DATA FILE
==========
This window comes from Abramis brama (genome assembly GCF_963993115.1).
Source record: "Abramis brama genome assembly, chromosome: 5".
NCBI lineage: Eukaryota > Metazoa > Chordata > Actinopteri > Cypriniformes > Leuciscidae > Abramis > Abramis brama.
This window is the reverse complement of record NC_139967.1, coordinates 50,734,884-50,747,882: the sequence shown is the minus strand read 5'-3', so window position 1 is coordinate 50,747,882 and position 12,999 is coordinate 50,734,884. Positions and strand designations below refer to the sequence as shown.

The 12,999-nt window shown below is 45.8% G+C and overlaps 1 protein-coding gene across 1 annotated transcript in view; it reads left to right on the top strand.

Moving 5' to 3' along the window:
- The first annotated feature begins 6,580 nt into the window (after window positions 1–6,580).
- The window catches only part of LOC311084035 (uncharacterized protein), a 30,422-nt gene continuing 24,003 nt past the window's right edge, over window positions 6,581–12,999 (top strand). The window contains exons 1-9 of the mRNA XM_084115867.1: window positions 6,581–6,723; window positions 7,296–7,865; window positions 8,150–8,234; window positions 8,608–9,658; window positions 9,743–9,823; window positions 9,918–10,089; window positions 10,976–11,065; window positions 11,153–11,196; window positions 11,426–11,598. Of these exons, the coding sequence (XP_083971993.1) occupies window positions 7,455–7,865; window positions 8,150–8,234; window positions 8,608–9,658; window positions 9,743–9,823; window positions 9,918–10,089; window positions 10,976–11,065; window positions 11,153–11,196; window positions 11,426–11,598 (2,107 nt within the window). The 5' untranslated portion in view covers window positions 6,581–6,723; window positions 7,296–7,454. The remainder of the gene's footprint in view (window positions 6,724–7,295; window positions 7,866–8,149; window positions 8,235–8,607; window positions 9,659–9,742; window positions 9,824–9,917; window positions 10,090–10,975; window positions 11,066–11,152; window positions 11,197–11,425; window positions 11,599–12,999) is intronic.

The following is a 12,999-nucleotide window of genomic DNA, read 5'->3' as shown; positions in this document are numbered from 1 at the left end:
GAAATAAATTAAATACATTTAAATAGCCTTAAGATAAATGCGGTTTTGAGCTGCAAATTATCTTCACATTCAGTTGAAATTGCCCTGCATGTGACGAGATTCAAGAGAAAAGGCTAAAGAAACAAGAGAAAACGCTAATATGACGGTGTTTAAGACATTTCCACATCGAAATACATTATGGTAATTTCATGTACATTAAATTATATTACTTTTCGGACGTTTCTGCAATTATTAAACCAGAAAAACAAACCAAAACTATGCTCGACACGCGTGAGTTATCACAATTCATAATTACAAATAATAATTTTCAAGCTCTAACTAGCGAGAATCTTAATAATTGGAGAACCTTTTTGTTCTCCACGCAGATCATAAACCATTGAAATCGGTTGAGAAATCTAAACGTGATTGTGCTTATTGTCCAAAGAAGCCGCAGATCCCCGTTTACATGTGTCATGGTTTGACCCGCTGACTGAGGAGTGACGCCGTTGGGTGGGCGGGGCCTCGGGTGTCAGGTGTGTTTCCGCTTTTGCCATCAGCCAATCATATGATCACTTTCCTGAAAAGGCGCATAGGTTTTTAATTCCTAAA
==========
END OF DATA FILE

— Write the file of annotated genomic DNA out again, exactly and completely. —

This window comes from Abramis brama (genome assembly GCF_963993115.1).
Source record: "Abramis brama genome assembly, chromosome: 5".
NCBI lineage: Eukaryota > Metazoa > Chordata > Actinopteri > Cypriniformes > Leuciscidae > Abramis > Abramis brama.
This window is the reverse complement of record NC_139967.1, coordinates 50,734,884-50,747,882: the sequence shown is the minus strand read 5'-3', so window position 1 is coordinate 50,747,882 and position 12,999 is coordinate 50,734,884. Positions and strand designations below refer to the sequence as shown.

The 12,999-nt window shown below is 45.8% G+C and overlaps 1 protein-coding gene across 1 annotated transcript in view; it reads left to right on the top strand.

Moving 5' to 3' along the window:
- The first annotated feature begins 6,580 nt into the window (after window positions 1–6,580).
- The window catches only part of LOC311084035 (uncharacterized protein), a 30,422-nt gene continuing 24,003 nt past the window's right edge, over window positions 6,581–12,999 (top strand). The window contains exons 1-9 of the mRNA XM_084115867.1: window positions 6,581–6,723; window positions 7,296–7,865; window positions 8,150–8,234; window positions 8,608–9,658; window positions 9,743–9,823; window positions 9,918–10,089; window positions 10,976–11,065; window positions 11,153–11,196; window positions 11,426–11,598. Of these exons, the coding sequence (XP_083971993.1) occupies window positions 7,455–7,865; window positions 8,150–8,234; window positions 8,608–9,658; window positions 9,743–9,823; window positions 9,918–10,089; window positions 10,976–11,065; window positions 11,153–11,196; window positions 11,426–11,598 (2,107 nt within the window). The 5' untranslated portion in view covers window positions 6,581–6,723; window positions 7,296–7,454. The remainder of the gene's footprint in view (window positions 6,724–7,295; window positions 7,866–8,149; window positions 8,235–8,607; window positions 9,659–9,742; window positions 9,824–9,917; window positions 10,090–10,975; window positions 11,066–11,152; window positions 11,197–11,425; window positions 11,599–12,999) is intronic.

The following is a 12,999-nucleotide window of genomic DNA, read 5'->3' as shown; positions in this document are numbered from 1 at the left end:
GAAATAAATTAAATACATTTAAATAGCCTTAAGATAAATGCGGTTTTGAGCTGCAAATTATCTTCACATTCAGTTGAAATTGCCCTGCATGTGACGAGATTCAAGAGAAAAGGCTAAAGAAACAAGAGAAAACGCTAATATGACGGTGTTTAAGACATTTCCACATCGAAATACATTATGGTAATTTCATGTACATTAAATTATATTACTTTTCGGACGTTTCTGCAATTATTAAACCAGAAAAACAAACCAAAACTATGCTCGACACGCGTGAGTTATCACAATTCATAATTACAAATAATAATTTTCAAGCTCTAACTAGCGAGAATCTTAATAATTGGAGAACCTTTTTGTTCTCCACGCAGATCATAAACCATTGAAATCGGTTGAGAAATCTAAACGTGATTGTGCTTATTGTCCAAAGAAGCCGCAGATCCCCGTTTACATGTGTCATGGTTTGACCCGCTGACTGAGGAGTGACGCCGTTGGGTGGGCGGGGCCTCGGGTGTCAGGTGTGTTTCCGCTTTTGCCATCAGCCAATCATATGATCACTTTCCTGAAAAGGCGCATAGGTTTTTAATTCCTAAA